Shelley Zeiger; worked to build U.S.-Russia ties

Shelley M. Zeiger
Shelley M. Zeiger
Posted: November 13, 2013

In October 1989, Trenton businessman Shelley M. Zeiger helped open what his family said was the first American restaurant in the Soviet Union.

At 21 Komsomolskyi Prospekt in Moscow, TrenMos - named for Trenton and Moscow - opened two years before the ending of the Soviet Union in December 1991.

In April 1992, Mr. Zeiger helped open TrenMos Bistro at 9 Ulitsa Ostozhenka, near the Kremlin. He sold both in 1994.

At home, his family said, Mr. Zeiger brought to Trenton several Soviet and Russian performing groups in the 1980s and 1990s.

All this from a Polish immigrant who, with his family, reached the United States in the year that he turned 14.

On Sunday, Nov. 10, Mr. Zeiger, 78, of Moorestown, chairman of Shelmar Imports Ltd. of Moorestown, an importer of Russian gifts and collectibles, died of a brain aneurysm at Robert Wood Johnson University Hospital in New Brunswick, N.J.

Born in the town of Zborov, now in Ukraine, Mr. Zeiger survived the Holocaust because "he was saved by a neighbor who hid him underground for 21/2 years," son Jeffrey said.

In 1986, Mr. Zeiger brought the Kirov Ballet to the Trenton War Memorial, helping to develop a relationship between the city and Moscow, his son said.

In 1987, he presented the Moscow Ballet at the War Memorial and, in 1988, the Virsk Ukrainian State Dance Company there.

In 1993, he sponsored the Bolshoi Theatre Grigorovich Ballet at the War Memorial and in 1995 he brought members of the Alexandrov Russian Army Song and Dance Ensemble to the Crescent Theater in Trenton.

After Trenton and the Lenin district of Moscow became sister cities in 1987, he was named in 1992 to the board of Sister Cities International.

Mr. Zeiger graduated from Weequahic High School in Newark, attended Seton Hall University in 1953-54, and served two years in the Army.

After further studies at Seton Hall and Upsala College, he graduated from the Academy of Advanced Traffic Management in New York City in 1958.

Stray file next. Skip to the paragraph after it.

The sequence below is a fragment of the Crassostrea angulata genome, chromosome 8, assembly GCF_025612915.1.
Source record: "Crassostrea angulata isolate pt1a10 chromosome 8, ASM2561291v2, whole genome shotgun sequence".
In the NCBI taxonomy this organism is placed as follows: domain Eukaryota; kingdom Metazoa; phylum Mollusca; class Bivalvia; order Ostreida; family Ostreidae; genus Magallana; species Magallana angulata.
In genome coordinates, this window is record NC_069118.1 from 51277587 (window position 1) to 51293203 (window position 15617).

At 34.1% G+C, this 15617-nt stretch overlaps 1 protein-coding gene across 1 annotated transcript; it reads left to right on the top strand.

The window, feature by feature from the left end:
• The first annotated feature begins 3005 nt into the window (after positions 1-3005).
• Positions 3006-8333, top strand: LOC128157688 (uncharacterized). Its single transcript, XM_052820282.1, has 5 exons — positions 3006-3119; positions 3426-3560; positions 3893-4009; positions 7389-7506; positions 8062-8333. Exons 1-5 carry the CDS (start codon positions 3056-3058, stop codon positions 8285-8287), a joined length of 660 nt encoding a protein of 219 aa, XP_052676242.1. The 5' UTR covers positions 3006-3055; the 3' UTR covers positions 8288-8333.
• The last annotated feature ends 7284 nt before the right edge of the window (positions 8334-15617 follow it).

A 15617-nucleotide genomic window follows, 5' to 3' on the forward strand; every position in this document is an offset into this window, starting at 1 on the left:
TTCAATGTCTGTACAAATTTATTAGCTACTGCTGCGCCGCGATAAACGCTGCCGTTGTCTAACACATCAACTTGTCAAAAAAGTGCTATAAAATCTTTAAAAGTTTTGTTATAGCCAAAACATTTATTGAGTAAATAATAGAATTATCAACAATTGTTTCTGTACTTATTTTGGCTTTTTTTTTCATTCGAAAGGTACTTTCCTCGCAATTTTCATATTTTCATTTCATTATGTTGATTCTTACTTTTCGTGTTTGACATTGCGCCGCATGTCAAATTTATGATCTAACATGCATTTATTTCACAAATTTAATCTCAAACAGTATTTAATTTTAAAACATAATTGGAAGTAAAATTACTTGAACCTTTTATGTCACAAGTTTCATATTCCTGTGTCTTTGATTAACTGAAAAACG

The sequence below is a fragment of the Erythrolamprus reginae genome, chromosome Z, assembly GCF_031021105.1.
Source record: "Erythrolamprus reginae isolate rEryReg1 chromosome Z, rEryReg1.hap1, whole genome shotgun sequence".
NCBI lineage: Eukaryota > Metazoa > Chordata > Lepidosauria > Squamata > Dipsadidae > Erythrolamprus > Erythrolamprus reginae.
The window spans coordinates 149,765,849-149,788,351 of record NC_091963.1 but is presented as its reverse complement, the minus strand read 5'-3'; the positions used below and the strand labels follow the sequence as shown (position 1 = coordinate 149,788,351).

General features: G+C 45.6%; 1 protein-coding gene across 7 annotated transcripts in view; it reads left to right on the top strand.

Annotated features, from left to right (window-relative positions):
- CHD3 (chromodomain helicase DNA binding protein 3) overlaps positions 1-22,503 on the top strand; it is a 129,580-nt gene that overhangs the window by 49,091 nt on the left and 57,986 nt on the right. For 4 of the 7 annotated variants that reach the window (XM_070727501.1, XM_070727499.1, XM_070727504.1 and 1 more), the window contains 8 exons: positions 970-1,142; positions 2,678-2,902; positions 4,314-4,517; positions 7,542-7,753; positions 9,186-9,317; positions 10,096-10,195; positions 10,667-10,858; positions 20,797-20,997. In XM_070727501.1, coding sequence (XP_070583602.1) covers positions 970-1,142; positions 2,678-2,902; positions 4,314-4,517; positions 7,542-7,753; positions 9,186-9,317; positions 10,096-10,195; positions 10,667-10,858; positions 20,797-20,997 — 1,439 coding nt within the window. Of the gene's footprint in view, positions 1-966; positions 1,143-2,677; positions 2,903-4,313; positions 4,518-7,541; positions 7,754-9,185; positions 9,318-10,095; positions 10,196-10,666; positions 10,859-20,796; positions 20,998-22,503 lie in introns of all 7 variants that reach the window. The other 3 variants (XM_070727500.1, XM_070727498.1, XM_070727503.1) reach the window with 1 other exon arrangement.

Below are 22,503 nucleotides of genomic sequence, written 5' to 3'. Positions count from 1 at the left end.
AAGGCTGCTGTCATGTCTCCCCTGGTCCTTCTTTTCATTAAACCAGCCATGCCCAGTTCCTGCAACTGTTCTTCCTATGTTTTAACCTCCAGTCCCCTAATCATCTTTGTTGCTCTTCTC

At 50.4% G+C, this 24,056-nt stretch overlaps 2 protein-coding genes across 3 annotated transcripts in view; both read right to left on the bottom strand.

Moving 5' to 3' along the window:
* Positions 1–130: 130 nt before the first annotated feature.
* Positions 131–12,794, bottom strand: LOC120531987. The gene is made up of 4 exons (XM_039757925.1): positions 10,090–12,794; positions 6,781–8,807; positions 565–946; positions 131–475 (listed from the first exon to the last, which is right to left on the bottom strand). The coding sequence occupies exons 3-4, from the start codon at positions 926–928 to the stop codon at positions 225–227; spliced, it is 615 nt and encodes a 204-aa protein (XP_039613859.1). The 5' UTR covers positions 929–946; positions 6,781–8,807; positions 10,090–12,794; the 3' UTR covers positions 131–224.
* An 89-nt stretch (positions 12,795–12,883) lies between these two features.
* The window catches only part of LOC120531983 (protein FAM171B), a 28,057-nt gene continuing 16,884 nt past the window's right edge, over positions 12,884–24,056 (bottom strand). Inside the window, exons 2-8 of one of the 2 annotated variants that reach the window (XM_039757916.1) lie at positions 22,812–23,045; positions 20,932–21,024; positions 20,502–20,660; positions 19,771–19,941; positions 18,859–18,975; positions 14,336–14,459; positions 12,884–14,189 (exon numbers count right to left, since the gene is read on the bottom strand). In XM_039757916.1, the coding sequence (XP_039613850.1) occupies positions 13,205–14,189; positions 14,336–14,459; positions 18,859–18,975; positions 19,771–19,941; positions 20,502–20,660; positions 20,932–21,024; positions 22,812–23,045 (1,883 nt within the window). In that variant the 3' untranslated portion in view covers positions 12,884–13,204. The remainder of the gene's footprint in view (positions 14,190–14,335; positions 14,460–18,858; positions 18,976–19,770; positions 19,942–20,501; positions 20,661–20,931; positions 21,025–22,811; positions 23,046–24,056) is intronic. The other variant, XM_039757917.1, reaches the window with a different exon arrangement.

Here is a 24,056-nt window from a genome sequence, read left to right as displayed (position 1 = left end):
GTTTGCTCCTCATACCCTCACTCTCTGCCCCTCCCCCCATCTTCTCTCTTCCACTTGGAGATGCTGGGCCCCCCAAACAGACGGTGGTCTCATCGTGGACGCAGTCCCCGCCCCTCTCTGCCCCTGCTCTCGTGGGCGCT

Mr. Zeiger was board chairman for both Capitol Wine & Spirits and National Wine & Liquors in Trenton from 1970 to 1977, his son said.

He incorporated Fellowship Bank in Burlington County and was a board member from 1975 to 1981.

He was board chairman of the Capitol Plaza Hotel in Trenton from 1981 to 1986, continuing after he sold it in 1985.

Gov. Brendan T. Byrne named him chairman of the New Jersey Higher Education Assistance Authority in 1979 and Gov. Thomas H. Kean continued him in a term which ended in 1987.

Kean also named him to the New Jersey Advisory Council on Holocaust Education in 1982, a position he had held since then.

A member of the board of directors of the Trenton division of the Mercer County Chamber of Commerce, which named him its Citizen of the Year in 1987, he led its international division since 1991.

From 1978 until it disbanded in 1992, he was a member of the U.S.-U.S.S.R. Trade and Economic Council in New York City.

That same year, he became a member of the board of directors of the American-Russian Cultural Cooperation Foundation in Washington.

In 1993, he joined the board of the U.S. Russia Business Council in Washington, a group meant to encourage commercial relations.

With the cooperation foundation, he helped in 1999 to bring an exhibit of 350 objects from the Russian federal archives and the Moscow State Historical Museum to the New Jersey State Museum in Trenton.

He helped open a commodity trade service in Tel Aviv and joined the economic and international trade subcommittee of the New Jersey-Israel Commission.

Besides his son, Mr. Zeiger is survived by his wife, Marion; daughter Jennifer Cameron; a brother; and four grandchildren.

A visitation was set from 12:30 p.m. Wednesday, Nov. 13, at Platt Memorial Chapels, 2001 Berlin Rd., Cherry Hill, before a funeral service there at 1, with interment in Crescent Memorial Park, Pennsauken.

Donations may be made to the Goodwin Holocaust Museum and Education Center, 1301 Springdale Rd., Cherry Hill, N.J., 08003.

Condolences may be offered to the family at www.plattmemorial.com.


wnaedele@phillynews.com

610-313-8134 @WNaedele

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